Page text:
Saturday, April 19, 2014
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Insulin safety for people who inject with a 'pen'

For convenience, many insulin dependent diabetics carry their insulin in a prefilled syringe available from drug manufacturers. The device is called an insulin pen because it sort of looks like a pen and can be carried in your pocket. Unfortunately, not every insulin dependent patient knows how to use their pen in the proper way and they sometimes place themselves at dangerous risk of complications.

Insulin safety for people who inject with a 'pen'

by Michael R. Cohen, R.Ph., M.S.

With millions of Americans suffering from diabetes, there’s been tremendous growth in the use of insulin. For convenience, many insulin dependent diabetics carry their insulin in a prefilled syringe available from drug manufacturers. The device is called an insulin pen because it sort of looks like a pen and can be carried in your pocket. But it’s actually a sophisticated device designed for multiple injections of insulin until the cartridge within the pen needs to be replaced.

Unfortunately, not every insulin dependent patient knows how to use their pen in the proper way and they sometimes place themselves at dangerous risk of complications.  We received an interesting report from a certified diabetes educator/RN about a patient who suffered an insulin overdose by misreading the amount dialed. With some of the most popular insulin pens now in use, you have to turn a dose selector dial to set the pen to deliver the prescribed dose. The dose then appears in a little built-in window on the pen. Once you set the dose you inject the pen’s needle into your skin and push a button to release the dose. In the picture below you can see what that looks like where the insulin dose that has been dialed is 46 units.

In this actual case that happened when a new patient was giving herself Novolog insulin for the first time, the patient ultimately wound up in a hospital emergency room, unconscious and with a dangerously low blood sugar of just 20 mg/dL. A normal blood sugar would be above 70 to around 100. A blood sugar that low risks permanent brain injury of not caught in time.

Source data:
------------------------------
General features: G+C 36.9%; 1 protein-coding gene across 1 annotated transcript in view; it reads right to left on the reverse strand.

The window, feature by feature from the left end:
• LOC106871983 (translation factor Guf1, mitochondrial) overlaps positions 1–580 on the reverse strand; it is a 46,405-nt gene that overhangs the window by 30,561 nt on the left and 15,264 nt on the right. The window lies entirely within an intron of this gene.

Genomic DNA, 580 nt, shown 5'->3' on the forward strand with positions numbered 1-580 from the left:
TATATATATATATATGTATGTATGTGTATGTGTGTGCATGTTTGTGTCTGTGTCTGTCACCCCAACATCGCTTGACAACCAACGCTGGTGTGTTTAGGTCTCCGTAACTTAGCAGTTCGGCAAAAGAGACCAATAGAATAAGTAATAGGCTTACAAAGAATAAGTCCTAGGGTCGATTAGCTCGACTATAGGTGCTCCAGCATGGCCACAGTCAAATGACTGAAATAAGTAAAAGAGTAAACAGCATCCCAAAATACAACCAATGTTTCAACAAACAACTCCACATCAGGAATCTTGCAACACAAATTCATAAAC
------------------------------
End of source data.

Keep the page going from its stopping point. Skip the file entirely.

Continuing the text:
Fortunately, the patient was treated, regained consciousness and was fine. She was later questioned to understand how she gave her Novolog insulin using the pen injector. It didn’t take long to figure out what happened. She demonstrated how she dialed the dose by reading the numbers to the right of the dosing window, not within the window! She thought she was giving herself 6 units, which is what her doctor actually prescribed, not 46 units as dialed. Those numbers to the right had already appeared in the window as she began to turn the dosage wheel but she looked only to the right, never within the window, until she saw “6” and thought that was the dose.  

Although this is the first and only report we’ve received that’s exactly like this, I’m betting that other cases have happened that were never reported. In any event, we’ve had many other reports about patients who fail to use their insulin pens correctly. In fact, the same nurse cited other problems we hadn’t heard of before either, such as patients inserting the needle but not pushing the push-button to release the insulin injection, or instead of pushing the push-button they turned the dial, expecting that action would lead to the release of the insulin.

One patient began taking insulin but his blood sugars never really improved. The dose became higher and higher until his doctor finally asked the patient to come in to go over how he was injecting his insulin. The patient was assessed and within the first 5 minutes the problem was identified. The patient, a lawyer, drew up the prescribed dose and injected the needle into the skin on his abdomen. But instead of pushing the button on the pen to release the dose, he dialed the dosage wheel back down to zero. In other words, he thought that by dialing it back to zero that he was forcing the insulin dose out of the pen. So he was actually injecting zero!

Diabetes Education by a certified diabetes educator is invaluable to patients with diabetes, and a complete assessment of all basic skills is essential both for effective treatment and cost control. As part of educating the patient how to properly use the pen, the patient should always be asked to “teach back” or show exactly how they will be using the pen.

Learning how to use your pen device is critical to your safety. When you pick up the pen device from the pharmacy, ask the pharmacist to reinforce how to use it. Bring someone with you and ask for written information that you can bring home. Also, ask your nurse or pharmacist if a demonstration pen is available to help you learn how to use the pen device. Finally, if you have diabetes and use insulin, check out the insulin safety center of our consumer website for additional information about safe use of insulin and insulin pens.  


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About this blog

Check Up covers major health events in our region and offers everything from personal health advice to an expert look at health reform. Read about some of our bloggers here.

For Inquirer.com. Portions of this blog may also be found in the Inquirer's Sunday Health Section

Michael Cohen id the president of the Institute for Safe Medication Practices in Horsham.

Daniel Hoffman is the president of Pharmaceutical Business Research Associates (PBRA) in Glenmoore, Pennsylvania, a healthcare research and consulting company specializing in key account positioning and messaging.

Michael Cohen
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